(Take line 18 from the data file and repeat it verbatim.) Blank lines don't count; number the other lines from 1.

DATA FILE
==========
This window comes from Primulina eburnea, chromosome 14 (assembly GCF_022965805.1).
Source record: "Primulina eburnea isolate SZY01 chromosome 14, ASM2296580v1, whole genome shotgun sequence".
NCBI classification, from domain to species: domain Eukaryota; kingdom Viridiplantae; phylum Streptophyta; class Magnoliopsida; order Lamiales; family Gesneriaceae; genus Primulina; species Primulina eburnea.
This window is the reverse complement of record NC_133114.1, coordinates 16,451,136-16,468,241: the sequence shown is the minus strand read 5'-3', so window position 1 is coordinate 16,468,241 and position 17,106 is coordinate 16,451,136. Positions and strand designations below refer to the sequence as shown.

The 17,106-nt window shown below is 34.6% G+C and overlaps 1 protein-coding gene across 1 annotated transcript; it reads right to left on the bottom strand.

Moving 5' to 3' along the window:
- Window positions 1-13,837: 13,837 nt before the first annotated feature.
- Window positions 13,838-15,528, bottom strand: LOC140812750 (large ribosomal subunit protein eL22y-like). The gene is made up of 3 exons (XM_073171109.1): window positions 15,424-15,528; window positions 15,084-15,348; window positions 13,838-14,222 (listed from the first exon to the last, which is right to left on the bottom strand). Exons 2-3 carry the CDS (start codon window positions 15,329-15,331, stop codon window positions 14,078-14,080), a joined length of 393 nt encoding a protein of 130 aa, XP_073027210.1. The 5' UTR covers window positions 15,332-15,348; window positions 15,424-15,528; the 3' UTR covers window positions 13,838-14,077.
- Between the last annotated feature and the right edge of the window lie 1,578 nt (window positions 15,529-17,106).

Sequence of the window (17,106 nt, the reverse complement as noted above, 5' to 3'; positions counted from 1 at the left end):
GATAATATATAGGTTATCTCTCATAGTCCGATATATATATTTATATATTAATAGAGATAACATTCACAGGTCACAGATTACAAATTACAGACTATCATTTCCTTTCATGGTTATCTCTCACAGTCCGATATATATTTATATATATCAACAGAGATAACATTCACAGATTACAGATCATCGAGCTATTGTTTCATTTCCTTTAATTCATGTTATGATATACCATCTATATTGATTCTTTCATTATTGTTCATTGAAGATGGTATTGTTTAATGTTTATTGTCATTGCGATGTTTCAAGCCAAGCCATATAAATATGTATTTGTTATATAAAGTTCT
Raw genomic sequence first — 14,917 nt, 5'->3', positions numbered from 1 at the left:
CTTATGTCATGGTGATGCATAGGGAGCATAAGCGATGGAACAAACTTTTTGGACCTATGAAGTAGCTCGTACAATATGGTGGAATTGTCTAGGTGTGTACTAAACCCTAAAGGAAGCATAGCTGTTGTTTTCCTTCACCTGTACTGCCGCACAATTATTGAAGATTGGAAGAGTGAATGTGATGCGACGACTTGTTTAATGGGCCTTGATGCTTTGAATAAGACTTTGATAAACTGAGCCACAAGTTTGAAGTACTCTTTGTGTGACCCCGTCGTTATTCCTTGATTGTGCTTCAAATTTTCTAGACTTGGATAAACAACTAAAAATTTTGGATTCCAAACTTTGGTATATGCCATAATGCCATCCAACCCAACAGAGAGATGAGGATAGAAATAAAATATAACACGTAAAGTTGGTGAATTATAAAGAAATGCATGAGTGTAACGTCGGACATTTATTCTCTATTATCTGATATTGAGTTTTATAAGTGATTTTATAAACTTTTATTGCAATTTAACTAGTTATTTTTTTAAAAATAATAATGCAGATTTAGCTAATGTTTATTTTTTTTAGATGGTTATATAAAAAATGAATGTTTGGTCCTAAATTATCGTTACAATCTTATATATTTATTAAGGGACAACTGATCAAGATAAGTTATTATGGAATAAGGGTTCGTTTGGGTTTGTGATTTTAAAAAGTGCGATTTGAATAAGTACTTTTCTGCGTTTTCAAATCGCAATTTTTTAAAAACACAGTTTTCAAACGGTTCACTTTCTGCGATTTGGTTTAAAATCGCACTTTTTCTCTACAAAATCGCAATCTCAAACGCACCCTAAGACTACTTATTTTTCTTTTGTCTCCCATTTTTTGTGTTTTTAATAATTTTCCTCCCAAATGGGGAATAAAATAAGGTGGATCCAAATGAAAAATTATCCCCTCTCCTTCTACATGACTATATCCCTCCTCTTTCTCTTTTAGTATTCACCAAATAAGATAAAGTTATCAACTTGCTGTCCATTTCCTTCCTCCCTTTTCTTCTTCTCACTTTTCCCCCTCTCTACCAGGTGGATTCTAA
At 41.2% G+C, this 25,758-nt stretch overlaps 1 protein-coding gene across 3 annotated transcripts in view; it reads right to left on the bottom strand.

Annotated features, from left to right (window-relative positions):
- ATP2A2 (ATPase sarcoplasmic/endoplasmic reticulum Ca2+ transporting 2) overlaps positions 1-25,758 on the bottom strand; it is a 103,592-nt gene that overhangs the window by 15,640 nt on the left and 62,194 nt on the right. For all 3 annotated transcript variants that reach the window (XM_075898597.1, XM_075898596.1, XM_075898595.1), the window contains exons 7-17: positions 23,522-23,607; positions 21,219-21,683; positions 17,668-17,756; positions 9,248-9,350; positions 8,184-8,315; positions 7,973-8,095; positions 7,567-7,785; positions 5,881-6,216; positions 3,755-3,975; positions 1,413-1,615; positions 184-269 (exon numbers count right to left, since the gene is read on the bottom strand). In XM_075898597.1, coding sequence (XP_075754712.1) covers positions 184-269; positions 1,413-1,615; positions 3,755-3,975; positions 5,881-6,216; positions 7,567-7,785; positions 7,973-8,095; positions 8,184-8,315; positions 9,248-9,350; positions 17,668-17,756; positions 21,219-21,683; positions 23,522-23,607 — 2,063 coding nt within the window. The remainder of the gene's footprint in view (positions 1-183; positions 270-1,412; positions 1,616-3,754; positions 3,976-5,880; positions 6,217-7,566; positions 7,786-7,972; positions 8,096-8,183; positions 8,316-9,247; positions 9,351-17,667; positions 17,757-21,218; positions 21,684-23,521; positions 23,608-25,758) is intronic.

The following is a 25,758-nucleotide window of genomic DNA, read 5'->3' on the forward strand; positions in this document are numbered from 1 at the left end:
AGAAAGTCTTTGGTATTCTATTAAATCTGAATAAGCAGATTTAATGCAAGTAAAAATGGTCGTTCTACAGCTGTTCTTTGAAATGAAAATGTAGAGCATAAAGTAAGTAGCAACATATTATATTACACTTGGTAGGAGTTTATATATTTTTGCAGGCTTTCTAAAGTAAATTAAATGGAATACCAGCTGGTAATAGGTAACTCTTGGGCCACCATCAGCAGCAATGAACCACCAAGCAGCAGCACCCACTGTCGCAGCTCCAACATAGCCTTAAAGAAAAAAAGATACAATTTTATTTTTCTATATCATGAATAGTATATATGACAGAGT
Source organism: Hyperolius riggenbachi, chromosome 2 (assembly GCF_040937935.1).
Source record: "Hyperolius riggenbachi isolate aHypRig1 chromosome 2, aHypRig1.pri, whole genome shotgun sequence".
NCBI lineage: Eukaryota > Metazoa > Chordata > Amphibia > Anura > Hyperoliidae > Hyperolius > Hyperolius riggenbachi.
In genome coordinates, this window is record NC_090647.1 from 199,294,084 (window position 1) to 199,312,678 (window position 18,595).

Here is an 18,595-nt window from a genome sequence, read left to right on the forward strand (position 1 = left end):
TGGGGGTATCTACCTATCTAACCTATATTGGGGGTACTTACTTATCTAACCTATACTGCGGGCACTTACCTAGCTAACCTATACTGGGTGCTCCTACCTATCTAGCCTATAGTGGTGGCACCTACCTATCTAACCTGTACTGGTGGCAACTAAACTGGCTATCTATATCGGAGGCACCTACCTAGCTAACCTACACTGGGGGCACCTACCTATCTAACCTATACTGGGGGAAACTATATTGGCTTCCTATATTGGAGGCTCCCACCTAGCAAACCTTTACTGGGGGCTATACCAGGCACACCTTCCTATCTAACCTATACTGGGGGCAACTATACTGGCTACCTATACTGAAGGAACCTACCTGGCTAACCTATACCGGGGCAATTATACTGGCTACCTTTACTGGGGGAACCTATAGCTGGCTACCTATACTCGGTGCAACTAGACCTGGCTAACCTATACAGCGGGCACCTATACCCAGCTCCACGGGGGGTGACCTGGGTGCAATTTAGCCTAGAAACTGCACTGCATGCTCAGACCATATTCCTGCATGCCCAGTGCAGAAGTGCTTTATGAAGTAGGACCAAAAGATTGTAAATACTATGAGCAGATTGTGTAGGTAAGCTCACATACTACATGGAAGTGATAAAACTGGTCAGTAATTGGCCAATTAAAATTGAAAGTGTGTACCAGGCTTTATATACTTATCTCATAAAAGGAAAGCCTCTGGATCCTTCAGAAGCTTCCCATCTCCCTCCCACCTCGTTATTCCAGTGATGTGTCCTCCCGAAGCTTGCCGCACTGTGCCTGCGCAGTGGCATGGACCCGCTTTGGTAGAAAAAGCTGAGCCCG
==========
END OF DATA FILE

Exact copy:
AGAAAGTCTTTGGTATTCTATTAAATCTGAATAAGCAGATTTAATGCAAGTAAAAATGGTCGTTCTACAGCTGTTCTTTGAAATGAAAATGTAGAGCATAAAGTAAGTAGCAACATATTATATTACACTTGGTAGGAGTTTATATATTTTTGCAGGCTTTCTAAAGTAAATTAAATGGAATACCAGCTGGTAATAGGTAACTCTTGGGCCACCATCAGCAGCAATGAACCACCAAGCAGCAGCACCCACTGTCGCAGCTCCAACATAGCCTTAAAGAAAAAAAGATACAATTTTATTTTTCTATATCATGAATAGTATATATGACAGAGT